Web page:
An ancient Phoenician plaque, a stone pillar and the remains of boatsheds were unearthed as a result of recent archaeological excavations in Kition-Pampoula, Cyprus.
The archaeologists working under the auspices of the Department of Antiquities released their year-end report of the excavations that took place during 2021 on the part of the French Archaeological Mission at ancient Kition (Larnaka-Pampoula).
The area’s excellent natural harbor was even mentioned by the ancient Greek geographer Strabo; the extent of the ancient harbor was verified by the archaeologists, who uncovered boat sheds there that once housed the magnificent ships of that era, the triremes.
The Kition area was known for its worship of the Cypriot goddess Aphrodite; when the area was ruled by the seagoing peoples known as the Phoenicians, she was worshiped under the name Astarte.
2021 Kition dig excavated the neoria, exploration of Archaic, Geometric levels
There were three main objectives of 2021 dig, including the completion of the excavation of the neoria, which had been exposed during previous fieldwork (1984-1999). The completion had been delayed for years due to the unfortunate presence of modern tennis courts on part of the archaeological site.
Additionally, the archaeologists wanted to further explore of the stratigraphy of the site down to Archaic and Geometric levels and to further expose levels of the “transitional period” from as far back as the 12th century BC.
Two trenches in the northern and eastern parts of the site (under the former tennis courts) proved that the basin extended over the whole area of the modern archaeological site.
Excavation of the neoria made possible after tennis court relocated
The “closed harbor” mentioned by the ancient Greek geographer and historian Strabo was a naturally protected basin, which was accessed by the North, and not by the East, and was linked to Kathari Bay, further north.
The archaeologists painted a picture of the glory of ancient Greece, saying that when coming from the north, triremes could be handled more easily than had been previously thought, in order to be hauled stern first onto the ramps of the boatsheds.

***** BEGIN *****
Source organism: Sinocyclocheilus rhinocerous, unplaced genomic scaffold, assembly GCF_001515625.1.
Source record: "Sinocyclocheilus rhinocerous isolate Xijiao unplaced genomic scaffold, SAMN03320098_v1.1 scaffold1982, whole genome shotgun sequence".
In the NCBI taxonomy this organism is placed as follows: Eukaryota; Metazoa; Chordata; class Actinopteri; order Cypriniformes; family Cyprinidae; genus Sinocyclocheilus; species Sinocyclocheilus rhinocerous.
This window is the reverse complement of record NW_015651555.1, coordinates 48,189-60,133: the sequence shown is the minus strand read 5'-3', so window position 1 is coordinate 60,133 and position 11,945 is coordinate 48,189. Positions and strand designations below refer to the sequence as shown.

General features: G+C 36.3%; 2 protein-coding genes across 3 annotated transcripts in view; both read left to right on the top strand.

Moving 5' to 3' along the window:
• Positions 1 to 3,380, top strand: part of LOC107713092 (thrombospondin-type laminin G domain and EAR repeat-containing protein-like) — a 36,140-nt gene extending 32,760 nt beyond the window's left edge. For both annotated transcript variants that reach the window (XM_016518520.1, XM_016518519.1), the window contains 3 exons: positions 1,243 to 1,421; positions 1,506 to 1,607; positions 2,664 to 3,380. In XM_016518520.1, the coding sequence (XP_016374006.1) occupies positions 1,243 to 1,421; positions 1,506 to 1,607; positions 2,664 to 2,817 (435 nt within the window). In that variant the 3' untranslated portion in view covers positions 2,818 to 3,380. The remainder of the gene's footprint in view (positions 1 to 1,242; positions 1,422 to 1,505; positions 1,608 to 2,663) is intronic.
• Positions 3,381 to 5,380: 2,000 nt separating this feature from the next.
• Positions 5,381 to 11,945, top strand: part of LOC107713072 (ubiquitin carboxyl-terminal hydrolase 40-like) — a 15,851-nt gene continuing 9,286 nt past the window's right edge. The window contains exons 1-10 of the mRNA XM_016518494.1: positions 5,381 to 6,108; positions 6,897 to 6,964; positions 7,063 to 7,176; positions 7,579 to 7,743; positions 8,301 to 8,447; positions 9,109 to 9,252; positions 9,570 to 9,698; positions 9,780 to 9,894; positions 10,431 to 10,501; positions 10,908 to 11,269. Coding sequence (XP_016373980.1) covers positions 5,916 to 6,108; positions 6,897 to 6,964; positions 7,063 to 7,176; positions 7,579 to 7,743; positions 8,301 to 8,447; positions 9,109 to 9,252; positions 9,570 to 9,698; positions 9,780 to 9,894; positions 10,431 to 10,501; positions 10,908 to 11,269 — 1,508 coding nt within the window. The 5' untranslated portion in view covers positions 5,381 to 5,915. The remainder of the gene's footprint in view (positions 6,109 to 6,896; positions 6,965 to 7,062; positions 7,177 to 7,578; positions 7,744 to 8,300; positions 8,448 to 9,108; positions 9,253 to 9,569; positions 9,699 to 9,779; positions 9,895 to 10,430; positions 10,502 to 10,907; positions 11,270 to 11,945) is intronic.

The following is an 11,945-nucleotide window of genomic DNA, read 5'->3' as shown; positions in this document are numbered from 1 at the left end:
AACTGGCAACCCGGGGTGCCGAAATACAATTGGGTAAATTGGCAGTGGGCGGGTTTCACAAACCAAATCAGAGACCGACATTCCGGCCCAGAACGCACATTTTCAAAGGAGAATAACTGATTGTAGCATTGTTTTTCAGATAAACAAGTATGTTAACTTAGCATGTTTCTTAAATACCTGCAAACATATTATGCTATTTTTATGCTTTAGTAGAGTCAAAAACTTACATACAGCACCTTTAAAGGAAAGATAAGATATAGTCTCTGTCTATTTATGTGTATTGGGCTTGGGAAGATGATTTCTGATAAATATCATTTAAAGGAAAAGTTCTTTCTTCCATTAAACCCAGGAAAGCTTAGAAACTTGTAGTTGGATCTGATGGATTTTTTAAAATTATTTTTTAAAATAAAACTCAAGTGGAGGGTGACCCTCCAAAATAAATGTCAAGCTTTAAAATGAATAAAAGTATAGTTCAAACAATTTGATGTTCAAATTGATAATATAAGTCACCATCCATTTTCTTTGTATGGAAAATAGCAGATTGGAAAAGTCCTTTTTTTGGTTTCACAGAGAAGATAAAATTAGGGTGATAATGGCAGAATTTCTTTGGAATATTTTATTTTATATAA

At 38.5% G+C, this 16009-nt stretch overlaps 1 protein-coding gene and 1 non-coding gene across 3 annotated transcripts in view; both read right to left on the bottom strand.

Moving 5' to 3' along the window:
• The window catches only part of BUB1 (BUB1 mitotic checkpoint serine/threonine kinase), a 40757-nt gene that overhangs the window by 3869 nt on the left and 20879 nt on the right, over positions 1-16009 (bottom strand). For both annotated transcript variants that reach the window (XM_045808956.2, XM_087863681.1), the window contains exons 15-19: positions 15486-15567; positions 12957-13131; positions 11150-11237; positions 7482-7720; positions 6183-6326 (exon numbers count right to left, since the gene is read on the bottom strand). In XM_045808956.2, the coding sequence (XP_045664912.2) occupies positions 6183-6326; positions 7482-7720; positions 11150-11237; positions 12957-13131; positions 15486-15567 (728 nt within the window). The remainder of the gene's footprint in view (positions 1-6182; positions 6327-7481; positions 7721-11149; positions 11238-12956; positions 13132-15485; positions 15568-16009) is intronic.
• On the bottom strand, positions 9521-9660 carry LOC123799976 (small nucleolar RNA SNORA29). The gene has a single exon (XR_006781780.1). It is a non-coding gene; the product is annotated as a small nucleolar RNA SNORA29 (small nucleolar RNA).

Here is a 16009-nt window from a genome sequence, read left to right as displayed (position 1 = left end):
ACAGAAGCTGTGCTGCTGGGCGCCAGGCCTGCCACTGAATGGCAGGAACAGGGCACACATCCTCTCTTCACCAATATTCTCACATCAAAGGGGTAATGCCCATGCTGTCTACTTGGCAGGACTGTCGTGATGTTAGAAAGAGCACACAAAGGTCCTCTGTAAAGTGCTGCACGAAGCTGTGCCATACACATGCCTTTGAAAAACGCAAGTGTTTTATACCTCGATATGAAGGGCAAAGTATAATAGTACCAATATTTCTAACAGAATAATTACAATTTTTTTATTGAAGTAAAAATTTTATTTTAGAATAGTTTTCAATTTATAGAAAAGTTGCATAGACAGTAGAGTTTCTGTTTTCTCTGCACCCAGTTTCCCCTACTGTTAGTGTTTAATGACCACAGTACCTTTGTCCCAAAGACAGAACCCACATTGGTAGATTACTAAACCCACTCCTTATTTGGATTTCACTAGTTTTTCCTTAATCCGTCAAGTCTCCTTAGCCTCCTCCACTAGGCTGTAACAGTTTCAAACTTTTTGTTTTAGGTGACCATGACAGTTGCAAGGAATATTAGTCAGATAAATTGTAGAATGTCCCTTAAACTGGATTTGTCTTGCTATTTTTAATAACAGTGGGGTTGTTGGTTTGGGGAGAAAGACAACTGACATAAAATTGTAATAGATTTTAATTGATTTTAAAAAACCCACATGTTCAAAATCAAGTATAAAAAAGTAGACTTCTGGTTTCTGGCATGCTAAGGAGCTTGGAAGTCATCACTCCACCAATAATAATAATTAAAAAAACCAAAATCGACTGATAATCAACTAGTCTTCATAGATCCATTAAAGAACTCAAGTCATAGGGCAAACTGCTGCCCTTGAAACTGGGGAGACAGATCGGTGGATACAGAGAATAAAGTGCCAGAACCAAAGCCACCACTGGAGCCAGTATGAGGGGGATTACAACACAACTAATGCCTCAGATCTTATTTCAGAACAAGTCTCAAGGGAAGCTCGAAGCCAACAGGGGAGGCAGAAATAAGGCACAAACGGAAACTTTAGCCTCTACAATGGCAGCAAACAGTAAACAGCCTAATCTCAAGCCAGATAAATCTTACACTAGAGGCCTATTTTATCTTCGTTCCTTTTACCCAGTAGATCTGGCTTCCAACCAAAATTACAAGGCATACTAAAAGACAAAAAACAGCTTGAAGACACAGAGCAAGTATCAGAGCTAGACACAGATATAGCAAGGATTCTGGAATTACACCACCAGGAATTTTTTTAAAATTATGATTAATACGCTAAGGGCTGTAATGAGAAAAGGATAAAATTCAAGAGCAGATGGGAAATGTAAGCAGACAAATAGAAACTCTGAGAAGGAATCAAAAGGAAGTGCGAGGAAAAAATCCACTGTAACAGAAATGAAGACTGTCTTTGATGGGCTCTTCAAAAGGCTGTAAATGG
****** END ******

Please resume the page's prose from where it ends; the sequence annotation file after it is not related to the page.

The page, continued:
The excavation of the neoria was finally completed thanks to the moving of the tennis courts, archaeologists noted in their annual report of their dig.
Ancient Phoenician plaque, other inscribed materials shows scribe’s office at ancient harbor in Cyprus
Εxcavation to the East of the boatsheds revealed at least one additional ramp (fig. 1), evidenced by a pillar base. This base is constructed of a huge limestone block resting on a strong massif of blocks. To the East extends a sandstone wall, which connects with another base-like structure, probably functioning as part of a closing wall of the building, the archaeologists say.
As a result of excavations at the site, the researchers believe that a building may be reconstructed comprised of seven parallel rows of ramps, open to the harbor to the north, delimited by terracing walls on its western and southern sides and by a wall made of a succession of bases and supporting pillars on its eastern side.
Exploration of the Iron Age stratigraphy in this trench reached Classical levels that represent the years 510 – 323 BC.
12th century BC settlement also located in the deepest layer
Architectural features from that era are poorly preserved, the report states, but a pit was excavated which the archaeologists found filled with Phoenician ostraca, or inscribed materials. This concentration of administrative documents proves the existence in the vicinity of a scribal office, linked to the royal administration.
The variety of inscribed materials is striking, including pottery sherds, limestone and gypsum plaques — and even pebbles, the archaeologists say.
A settlement dating all the way back to the “transitional period” from the 12th to the 11th century BC, was further exposed to the north. Part of a very well-preserved house was uncovered, with a succession of floor-levels, with limestone floors resting on a layer of small pebbles, a hearth and a possible artisanal area.
The French team at Kition- Pampoula worked under the direction of Dr. Sabinne Fourrier from Lyon2 University during their 2021 dig.